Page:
Kurtz, Barron seek to reframe religious freedom debate in positive key
Christopher White June 27, 2018
In the wake of the U.S. Supreme Court’s decision earlier this month to back a baker who refused to make a cake for a gay wedding, a new wave of charges that claims of religious liberty are an excuse for the right to discriminate has crested.
Yet while this was one of the most closely watched cases before the court this term - with the U.S. Conference of Catholic Bishops (USCCB) supporting the baker - religious liberty advocates say they were also very focused on another high profile case where the USCCB filed an amicus brief against the Trump administration’s travel ban, calling it “blatant religious discrimination” targeted at Muslims. On Tuesday, however, the Court sided with the administration and deemed it lawful - this time delivering a blow to the bishops.
Upon being elected as head of the USCCB’s Committee on Religious Liberty last November, Archbishop Joseph Kurtz of Louisville Kentucky enlisted Bishop Robert Barron, an auxiliary in Los Angeles, to help revamp the way U.S. Church leaders discuss religious liberty.
In interviews with Crux during the bi-annual meeting of U.S. bishops earlier this month, both Kurtz and Barron outlined the ongoing efforts to change the language used to discuss religious liberty in an effort to rescue it from the culture wars.
In the words of Barron, “we want to talk about religious liberty in a more winsome, positive way.”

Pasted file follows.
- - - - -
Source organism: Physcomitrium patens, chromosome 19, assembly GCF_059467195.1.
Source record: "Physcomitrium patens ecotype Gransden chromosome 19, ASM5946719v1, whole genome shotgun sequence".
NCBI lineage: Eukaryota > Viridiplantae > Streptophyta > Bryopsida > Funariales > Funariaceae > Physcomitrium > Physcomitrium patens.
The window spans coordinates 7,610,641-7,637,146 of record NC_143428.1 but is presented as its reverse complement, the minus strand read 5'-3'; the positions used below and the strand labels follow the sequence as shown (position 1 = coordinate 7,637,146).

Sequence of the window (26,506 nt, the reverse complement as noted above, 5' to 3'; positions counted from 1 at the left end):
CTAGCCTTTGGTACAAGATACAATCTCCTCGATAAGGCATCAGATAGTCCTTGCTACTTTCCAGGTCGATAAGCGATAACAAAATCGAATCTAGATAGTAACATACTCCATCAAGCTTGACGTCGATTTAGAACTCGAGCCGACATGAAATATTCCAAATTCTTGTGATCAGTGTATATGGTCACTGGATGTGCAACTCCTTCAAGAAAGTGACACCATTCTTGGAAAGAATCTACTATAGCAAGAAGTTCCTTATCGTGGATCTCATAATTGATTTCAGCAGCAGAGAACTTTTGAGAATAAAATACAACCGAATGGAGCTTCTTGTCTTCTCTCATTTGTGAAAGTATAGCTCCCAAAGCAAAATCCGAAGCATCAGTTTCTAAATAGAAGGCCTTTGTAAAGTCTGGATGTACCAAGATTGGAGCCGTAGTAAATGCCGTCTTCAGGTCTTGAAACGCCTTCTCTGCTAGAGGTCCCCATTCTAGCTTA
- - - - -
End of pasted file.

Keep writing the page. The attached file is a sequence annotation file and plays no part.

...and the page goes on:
According to Kurtz, while there was no real “aha moment,” he says this move comes with the growing realization that individuals around his age - he’s 71 - intuitively “get it and see encroachments on people who seek to live their faith 24/7…but people a little younger don’t get it.”
Reflecting on recent legal battles, Kurtz says he’s all too aware that “we’re a culture that only reads headlines,” and that many Americans take little time to reflect on the nuances of complex cases and only consume news from sources with which they’re comfortable.
Enter Barron, who told Crux it’s the Church’s duty to offer a positive vision of what the Church is proposing rather than just restating what it’s against.
“We have gotten positioned where it looks like we’re the old-fashioned, entrenched culture warriors,” Barron says regretfully, “and that’s counter-productive.”
While he believes there’s a certain animosity that’s been directed at the Church, he also says Church leaders have, at times, been “too defensive about holding off aggressive forces.”
Although it’s not as glamorous or as well-funded as a Madison Avenue style marketing campaign, Barron and Kurtz says that the committee - and then the conference as a whole - is actively discussing ways in which it can employ better messaging.
Take, for example, foster care programs that in some places, most recently in the Archdiocese of Philadelphia with faith-based initiatives, have faced closure for not being willing to place children with gay and lesbian couples.
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